Thin-film solar cells refer to thin films with thicknesses ranging from a few nanometers to tens of microns attached to the solar surface, which make thin-film cells lighter in weight. Thin-film solar cells are used in building-integrated photovoltaics as translucent photovoltaic glass materials that can be laminated to windows.
As a second-generation solar technology, thin-film technology is more affordable than the traditional first-generation c-Si technology, but is less efficient. Therefore, in recent years, people have also paid more attention to the development of sputtering materials and thin film coating technology, and are committed to improving the efficiency of thin film technology. And now it has improved significantly. Laboratory cell efficiencies for CdTe and CIGS are now over 21%, better than polysilicon, the main material currently used in most solar photovoltaic systems. And the life expectancy of thin-film solar cells is also extended to 20 years or more.
Thin film solar cells are made by depositing one or more thin layers or thin films of photovoltaic materials on a substrate such as glass, plastic or metal. In the deposition process, the coating source material used are usually sputtering targets or evaporation materials. Commonly used thin-film solar cell categories include cadmium telluride (CdTe) thin films, copper indium gallium selenide (CIGS) thin films, and gallium arsenide (GaTe) thin films.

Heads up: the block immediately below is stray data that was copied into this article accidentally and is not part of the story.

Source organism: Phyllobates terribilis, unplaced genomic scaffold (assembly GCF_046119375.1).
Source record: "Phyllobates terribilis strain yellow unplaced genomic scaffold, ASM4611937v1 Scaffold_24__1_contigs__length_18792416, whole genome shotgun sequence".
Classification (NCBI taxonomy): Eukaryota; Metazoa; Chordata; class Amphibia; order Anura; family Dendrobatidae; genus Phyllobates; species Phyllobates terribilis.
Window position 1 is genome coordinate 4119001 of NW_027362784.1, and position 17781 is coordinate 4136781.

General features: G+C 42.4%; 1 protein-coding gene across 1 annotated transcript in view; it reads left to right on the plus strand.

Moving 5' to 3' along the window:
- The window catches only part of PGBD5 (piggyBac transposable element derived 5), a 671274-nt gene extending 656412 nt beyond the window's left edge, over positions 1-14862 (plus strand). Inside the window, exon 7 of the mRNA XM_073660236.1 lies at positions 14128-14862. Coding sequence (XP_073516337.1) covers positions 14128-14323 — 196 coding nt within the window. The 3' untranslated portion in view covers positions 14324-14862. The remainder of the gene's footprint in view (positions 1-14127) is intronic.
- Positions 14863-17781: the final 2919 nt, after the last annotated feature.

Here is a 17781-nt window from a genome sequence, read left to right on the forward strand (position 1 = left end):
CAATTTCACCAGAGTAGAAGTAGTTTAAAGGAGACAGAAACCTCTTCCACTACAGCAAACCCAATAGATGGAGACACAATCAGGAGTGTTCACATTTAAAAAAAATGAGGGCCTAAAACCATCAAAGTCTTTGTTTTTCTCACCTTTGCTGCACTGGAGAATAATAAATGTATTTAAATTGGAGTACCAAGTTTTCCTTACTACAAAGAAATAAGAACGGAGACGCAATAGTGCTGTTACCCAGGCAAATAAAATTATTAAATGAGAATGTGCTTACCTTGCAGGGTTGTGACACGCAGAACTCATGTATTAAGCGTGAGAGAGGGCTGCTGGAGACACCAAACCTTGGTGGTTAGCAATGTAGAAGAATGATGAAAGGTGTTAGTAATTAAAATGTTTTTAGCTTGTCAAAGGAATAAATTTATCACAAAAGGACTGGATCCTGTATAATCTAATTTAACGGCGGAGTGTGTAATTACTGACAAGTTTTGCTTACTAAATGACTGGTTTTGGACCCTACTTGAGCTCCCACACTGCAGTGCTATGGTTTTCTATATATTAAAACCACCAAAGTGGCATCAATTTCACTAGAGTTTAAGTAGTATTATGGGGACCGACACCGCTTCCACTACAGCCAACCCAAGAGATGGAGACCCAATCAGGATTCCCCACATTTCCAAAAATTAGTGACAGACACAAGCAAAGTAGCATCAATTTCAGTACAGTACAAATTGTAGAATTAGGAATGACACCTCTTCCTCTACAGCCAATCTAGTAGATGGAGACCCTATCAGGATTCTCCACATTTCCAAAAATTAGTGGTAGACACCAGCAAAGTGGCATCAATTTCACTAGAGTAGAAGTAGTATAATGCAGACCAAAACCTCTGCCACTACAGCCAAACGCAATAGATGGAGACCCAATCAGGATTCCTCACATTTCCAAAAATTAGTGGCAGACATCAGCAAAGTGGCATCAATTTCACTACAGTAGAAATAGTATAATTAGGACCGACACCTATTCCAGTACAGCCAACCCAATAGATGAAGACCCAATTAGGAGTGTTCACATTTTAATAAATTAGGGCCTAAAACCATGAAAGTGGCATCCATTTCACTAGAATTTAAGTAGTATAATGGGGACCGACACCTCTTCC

The target materials corresponding to the three thin films mentioned above are important materials for the thin film coating of solar cells. Among them, cadmium telluride targets account for 50% of the solar market. On a life cycle basis, CdTe PV has the smallest carbon footprint, lowest water usage, and shortest energy payback time of all solar technologies. With an energy payback period of less than a year, CdTe can reduce carbon emissions faster without short-term energy shortages.
The CIGS sputtering target is composed of four metal elements, namely copper (Cu), indium (In), gallium (Ga) and selenium (Se), and it is also one of the representatives of commonly used targets in the solar industry. CIGS thin film has the advantages of strong light absorption, good power generation stability and high conversion efficiency, which can enable solar cells to generate electricity for a long time during the day and generate a large amount of electricity. CIGS has great advantages in photovoltaic building-integrated applications. At the same time, with the improvement of CIGS conversion efficiency, the self-sufficiency rate of CIGS as a photovoltaic building power supply built with glass curtain walls is also increasing.
GaAs thin-film solar cells have an efficiency of up to 28.8%, which is considered the highest efficiency of all thin films. Gallium arsenide is also resistant to damage from moisture, radiation and UV light. These properties make GaAs thin films an excellent choice for aerospace applications with increased UV and radiation.
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